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Violence against women: EU will legislate but not include rape in face of controversy

This will be the first directive to combat violence against women, but it will not be comprehensive. Debate has been going on in Brussels for months around the text, which aims, among other things, to unify the legislation and criminal response of the 27 member states to genital mutilation, forced marriage, disclosure of intimate videos and harassment in queues. But the most controversial issue was rape.

After months of debate, the final European negotiating session on the text will take place on Tuesday. “This directive will be a step forward, although it will not be the giant step that we, on the part of parliament and progressive groups, would like to see,” said Swedish MEP Evin Incir (Socialists and Democrats group). negotiators.

The draft, presented by the Commission on March 8, 2022, provides for a definition of rape on the basis of lack of consent in Article 5. The European Parliament and countries such as Belgium, Spain, Greece, Sweden and Italy are on the same line. But a dozen member states, including France, Germany and Hungary, oppose including rape in legislation, saying the EU lacks competence on the matter.

“On the wrong side of history”

French MEP Nathalie Colin-Oesterle (PPE group, Christian Democrats) regrets that this directive has been reduced to a “half-law”. “I find it terrible,” she explains to AFP. “Today, given the restrictive definition of rape in some EU member states, including France, there are only a few successful complaints. We are talking about expanding the field of evidence.”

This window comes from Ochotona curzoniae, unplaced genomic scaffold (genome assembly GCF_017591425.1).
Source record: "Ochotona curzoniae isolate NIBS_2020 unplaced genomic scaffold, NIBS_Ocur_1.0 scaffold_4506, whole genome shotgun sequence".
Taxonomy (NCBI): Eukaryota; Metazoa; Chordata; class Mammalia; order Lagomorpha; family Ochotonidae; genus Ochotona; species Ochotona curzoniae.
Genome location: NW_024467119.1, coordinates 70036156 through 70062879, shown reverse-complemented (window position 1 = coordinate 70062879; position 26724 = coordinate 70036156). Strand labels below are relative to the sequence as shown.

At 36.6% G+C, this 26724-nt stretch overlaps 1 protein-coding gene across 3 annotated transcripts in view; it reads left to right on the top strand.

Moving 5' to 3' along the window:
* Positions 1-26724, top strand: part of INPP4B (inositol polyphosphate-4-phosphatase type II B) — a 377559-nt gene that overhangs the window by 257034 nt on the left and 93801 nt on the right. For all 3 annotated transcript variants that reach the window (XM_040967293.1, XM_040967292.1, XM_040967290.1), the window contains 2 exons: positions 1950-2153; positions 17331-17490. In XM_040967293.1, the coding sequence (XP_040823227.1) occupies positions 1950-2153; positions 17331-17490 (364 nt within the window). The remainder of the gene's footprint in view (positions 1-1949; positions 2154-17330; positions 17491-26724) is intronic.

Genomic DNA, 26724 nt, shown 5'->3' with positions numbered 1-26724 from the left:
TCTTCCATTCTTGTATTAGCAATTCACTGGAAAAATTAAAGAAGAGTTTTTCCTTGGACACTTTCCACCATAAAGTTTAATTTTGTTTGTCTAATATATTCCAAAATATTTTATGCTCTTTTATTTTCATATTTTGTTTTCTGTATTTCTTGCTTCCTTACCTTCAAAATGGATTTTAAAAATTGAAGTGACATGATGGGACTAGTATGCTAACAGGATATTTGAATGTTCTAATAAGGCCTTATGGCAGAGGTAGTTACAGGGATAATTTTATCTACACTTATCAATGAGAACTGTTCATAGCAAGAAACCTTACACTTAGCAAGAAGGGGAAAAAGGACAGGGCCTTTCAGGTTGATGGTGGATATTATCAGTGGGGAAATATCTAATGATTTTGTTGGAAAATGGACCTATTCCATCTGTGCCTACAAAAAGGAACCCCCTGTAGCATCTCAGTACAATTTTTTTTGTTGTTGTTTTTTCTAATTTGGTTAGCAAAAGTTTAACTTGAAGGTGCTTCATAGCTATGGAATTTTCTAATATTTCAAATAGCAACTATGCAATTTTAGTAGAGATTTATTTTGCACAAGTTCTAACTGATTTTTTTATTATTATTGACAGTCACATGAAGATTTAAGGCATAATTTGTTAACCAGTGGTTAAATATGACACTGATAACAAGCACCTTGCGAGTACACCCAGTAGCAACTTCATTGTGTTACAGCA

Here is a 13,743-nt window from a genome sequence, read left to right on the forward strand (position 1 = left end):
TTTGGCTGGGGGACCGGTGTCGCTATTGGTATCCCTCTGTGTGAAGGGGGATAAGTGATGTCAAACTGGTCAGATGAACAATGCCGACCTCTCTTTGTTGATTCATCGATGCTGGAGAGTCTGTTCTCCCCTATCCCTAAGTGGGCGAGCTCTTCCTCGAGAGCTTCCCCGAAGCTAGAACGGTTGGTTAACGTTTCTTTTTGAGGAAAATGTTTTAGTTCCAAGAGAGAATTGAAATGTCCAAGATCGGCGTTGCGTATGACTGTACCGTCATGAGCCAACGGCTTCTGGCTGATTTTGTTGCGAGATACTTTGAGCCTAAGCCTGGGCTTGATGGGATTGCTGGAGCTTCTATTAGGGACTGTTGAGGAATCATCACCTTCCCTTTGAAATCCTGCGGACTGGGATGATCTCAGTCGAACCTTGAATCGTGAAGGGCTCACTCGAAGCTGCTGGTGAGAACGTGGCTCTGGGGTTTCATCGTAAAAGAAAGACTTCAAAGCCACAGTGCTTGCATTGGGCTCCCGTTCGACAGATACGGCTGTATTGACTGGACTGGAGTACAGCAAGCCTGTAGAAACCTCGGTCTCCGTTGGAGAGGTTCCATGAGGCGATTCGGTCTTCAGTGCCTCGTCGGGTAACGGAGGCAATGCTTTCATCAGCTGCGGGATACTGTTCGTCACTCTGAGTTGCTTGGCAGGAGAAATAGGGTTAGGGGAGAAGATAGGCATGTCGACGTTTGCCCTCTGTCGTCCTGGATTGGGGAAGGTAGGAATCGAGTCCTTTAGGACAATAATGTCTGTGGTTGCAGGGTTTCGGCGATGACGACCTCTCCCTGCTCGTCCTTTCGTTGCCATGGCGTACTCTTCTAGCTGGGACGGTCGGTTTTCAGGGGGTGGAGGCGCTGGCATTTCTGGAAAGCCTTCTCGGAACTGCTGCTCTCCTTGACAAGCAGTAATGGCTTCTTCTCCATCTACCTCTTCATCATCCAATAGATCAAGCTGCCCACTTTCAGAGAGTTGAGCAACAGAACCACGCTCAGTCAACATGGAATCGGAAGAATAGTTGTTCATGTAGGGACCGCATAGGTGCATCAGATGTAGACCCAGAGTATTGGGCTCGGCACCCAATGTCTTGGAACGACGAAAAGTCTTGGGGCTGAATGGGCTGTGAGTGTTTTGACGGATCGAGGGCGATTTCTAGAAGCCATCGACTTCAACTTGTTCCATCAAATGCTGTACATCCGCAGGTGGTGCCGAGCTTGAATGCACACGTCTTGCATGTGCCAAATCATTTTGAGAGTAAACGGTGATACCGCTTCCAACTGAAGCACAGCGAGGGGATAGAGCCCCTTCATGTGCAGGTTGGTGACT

12 non-governmental organizations, including Amnesty International and Human Rights Watch, recently found it “unacceptable that some member states have persistently failed to respond to the need to combat rape across the EU, hiding behind interpretations of legal limits on EU powers. However, “consent-based determinations have proven to provide better protection and better access to justice” for victims, they argue.

President Emmanuel Macron, who has made fighting violence against women the “great cause” of his five-year term, has been questioned about the blockade by elected officials even within his political family. In Germany, 111 women (feminist activists, artists, journalists, etc.) also recently wrote to Justice Minister Marco Buschmann on this issue.

“Macron, Buschmann and (Hungarian Prime Minister Viktor) Orban are preventing us from passing a rape law on the grounds of lack of consent,” denounced Evin Incir, accusing them of “standing on the wrong side of history.”

The concept of consent is not in all laws

The definition of rape varies across the EU. In France, for example, the law defines this crime as sexual penetration or an oral-genital act committed against a person using violence, coercion, threat or surprise, without explicitly mentioning the concept of non-consent.

For France and Germany, this crime does not have the cross-border dimension necessary to be considered a “European crime” that could lead to European harmonization. These countries believe that there is a risk that the text will be repealed if European justice is approached. This is disputed by the European Parliament and the Commission, which believe that rape may fall under the category of “sexual exploitation of women”, which is part of “European crimes”.

Proponents of a harmonized definition of rape that takes into account the concept of consent also argue that it is consistent with the Istanbul Convention on Preventing and Combating Violence against Women, ratified by the EU.

Faced with no prospect of reaching agreement on including rape in the directive, MEPs proposed that the text should at least contain “a commitment by member states to work towards a culture based on consent through school textbooks and specific information campaigns.” – explains Evin Fig.

Source: Le Parisien

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